The White Stripes and the Strokes opened up the floodgates for other early punk/garage rock outfits shortly after the start of the new millennium, with bands such as the Yeah Yeah Yeahs followed in their wake. Comprising the striking figure of Karen O aka Karen Ohm (Karen Orzalek, 22 November 1978, South Korea; vocals), and her male band mates Brian Chase (b. 2 December 1978, Long Island, New York, USA; drums) and Nick Zinner (b. Nicholas Joesph Zinner; guitar), the Yeah Yeah Yeahs originate from the same home town as the Strokes, New York City. Originally formed during 2000, Zinner and Karen O first met while attending Ohios Oberlin College. With Chase added to the line-up, they built a buzz locally that led to the trio issuing a debut EP a year later. They opted to bypass established record labels completely, issuing it on their own Shifty imprint. Produced by former Boss Hog /Chrome Cranks guitarist Jerry Teel, the five-track EP was supported with steady touring, including their own headlining UK tour. The Machine EP followed on Touch & Go at the end of 2002.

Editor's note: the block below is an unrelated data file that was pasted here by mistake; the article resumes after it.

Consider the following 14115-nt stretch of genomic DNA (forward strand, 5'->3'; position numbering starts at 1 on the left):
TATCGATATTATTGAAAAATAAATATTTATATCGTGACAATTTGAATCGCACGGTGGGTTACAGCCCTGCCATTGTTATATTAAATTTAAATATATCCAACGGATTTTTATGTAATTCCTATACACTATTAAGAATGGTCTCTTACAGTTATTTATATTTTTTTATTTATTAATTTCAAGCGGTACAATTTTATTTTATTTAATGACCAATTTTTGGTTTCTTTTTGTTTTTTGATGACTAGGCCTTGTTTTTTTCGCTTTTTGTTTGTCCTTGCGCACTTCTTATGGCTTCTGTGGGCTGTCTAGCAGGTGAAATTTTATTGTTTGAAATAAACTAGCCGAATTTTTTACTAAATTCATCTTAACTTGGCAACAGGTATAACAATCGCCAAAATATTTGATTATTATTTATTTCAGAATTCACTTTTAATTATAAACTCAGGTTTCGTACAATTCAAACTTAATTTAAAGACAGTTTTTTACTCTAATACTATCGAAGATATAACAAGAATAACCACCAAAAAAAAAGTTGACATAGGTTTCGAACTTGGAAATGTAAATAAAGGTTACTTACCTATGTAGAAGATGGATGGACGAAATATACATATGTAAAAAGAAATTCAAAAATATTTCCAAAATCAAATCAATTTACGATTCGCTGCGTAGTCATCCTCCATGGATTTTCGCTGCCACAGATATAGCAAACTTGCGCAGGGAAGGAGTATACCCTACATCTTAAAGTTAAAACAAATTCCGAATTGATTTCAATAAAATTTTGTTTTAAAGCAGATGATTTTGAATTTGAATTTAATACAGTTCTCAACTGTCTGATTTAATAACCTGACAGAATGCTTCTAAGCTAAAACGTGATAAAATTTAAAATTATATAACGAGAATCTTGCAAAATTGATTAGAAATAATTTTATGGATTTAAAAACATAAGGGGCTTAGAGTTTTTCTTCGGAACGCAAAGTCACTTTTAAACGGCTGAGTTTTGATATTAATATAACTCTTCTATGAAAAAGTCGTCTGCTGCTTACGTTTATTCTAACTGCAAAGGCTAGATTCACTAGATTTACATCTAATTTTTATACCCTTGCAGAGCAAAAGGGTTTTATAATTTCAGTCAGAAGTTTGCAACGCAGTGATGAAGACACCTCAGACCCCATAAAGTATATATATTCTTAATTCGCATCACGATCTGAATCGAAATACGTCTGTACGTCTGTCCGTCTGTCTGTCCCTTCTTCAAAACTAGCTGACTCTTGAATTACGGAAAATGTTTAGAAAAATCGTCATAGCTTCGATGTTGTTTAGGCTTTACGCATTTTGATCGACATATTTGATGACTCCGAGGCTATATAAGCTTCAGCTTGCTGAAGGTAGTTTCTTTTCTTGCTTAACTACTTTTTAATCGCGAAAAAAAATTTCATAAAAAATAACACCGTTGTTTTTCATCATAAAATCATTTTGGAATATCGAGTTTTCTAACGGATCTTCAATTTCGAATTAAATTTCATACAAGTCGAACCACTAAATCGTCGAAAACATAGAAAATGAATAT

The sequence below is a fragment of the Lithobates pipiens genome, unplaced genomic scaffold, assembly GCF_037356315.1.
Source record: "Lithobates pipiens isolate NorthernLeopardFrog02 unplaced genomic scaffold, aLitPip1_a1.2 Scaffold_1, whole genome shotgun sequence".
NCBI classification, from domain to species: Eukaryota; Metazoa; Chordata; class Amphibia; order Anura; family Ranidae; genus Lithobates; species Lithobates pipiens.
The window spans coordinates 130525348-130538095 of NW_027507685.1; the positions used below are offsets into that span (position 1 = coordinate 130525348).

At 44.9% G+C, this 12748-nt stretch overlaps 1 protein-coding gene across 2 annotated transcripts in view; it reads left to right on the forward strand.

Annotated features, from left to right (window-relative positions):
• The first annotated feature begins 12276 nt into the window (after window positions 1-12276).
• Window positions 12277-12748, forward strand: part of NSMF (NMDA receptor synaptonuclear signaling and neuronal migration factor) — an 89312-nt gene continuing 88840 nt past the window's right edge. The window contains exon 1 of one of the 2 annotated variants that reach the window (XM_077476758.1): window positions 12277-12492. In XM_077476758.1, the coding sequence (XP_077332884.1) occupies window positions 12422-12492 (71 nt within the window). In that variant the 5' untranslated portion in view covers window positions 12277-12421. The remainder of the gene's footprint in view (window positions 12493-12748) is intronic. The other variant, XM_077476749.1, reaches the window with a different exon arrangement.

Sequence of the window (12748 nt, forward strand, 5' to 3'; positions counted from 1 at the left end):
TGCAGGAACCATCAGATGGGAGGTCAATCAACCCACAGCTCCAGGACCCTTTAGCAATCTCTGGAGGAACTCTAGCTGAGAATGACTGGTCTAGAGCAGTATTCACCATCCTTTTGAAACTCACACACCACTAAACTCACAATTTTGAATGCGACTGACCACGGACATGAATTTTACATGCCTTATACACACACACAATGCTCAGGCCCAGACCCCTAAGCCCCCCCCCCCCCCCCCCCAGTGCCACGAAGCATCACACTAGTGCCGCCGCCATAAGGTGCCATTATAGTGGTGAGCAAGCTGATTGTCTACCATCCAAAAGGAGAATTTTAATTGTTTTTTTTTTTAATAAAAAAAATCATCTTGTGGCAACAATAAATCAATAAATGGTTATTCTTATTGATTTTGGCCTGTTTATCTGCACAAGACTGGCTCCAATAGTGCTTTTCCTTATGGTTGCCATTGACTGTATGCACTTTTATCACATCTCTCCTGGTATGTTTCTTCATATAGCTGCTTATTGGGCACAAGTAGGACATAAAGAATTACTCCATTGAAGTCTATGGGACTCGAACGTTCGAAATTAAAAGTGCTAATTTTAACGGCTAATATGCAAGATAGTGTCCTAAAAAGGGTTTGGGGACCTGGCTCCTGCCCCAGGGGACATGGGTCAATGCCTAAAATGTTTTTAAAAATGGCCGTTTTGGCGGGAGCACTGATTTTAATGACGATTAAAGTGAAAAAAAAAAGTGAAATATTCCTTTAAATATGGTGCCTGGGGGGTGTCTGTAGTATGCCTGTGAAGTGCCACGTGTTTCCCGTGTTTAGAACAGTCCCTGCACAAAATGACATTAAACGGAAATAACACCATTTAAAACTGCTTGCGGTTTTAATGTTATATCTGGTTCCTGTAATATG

By now, the Yeah Yeah Yeahs were being fêted as one of Rolling Stone magazines Ten New Artists To Watch and had become a fixture in the music and style press, with particular attention paid to Karen O. The singers dynamic stage presence helped, of course, but the media noted a genuine talent behind the theatrics, with her swooping vocals taking inspiration from sources as diverse as Patti Smith and Kathleen Hanna of Bikini Kill. All the media coverage inevitably led to a major label recording contract, with Interscope Records earning the bands signatures. Their 2003 debut Fever To Tell struggled to live up to the hype, rather predictably. The trio brushed with greatness on tracks such as Y Control and Maps, which revealed a beating rock n roll heart beneath all the artifice.
The trio lapped up the plaudits and set out on a lengthy tour to promote the album, during which they began working on material for the follow-up. Unhappy with the results, they scrapped a lot of the songs and began work afresh, spurred on by the sundering of a number of personal relationships outside the band. Released at the start of 2006, Show Your Bones was a more restrained offering than the punkish extremes found on their early EPs and dotted throughout Fever To Tell. Again the trio failed to come up with the bona fide classic many believed them to be capable of, but in the process managed to turn out two of their greatest songs to date, Cheated Hearts and Turn Into.
Source: The Encyclopedia of Popular Music by Colin Larkin. Licensed from Muze.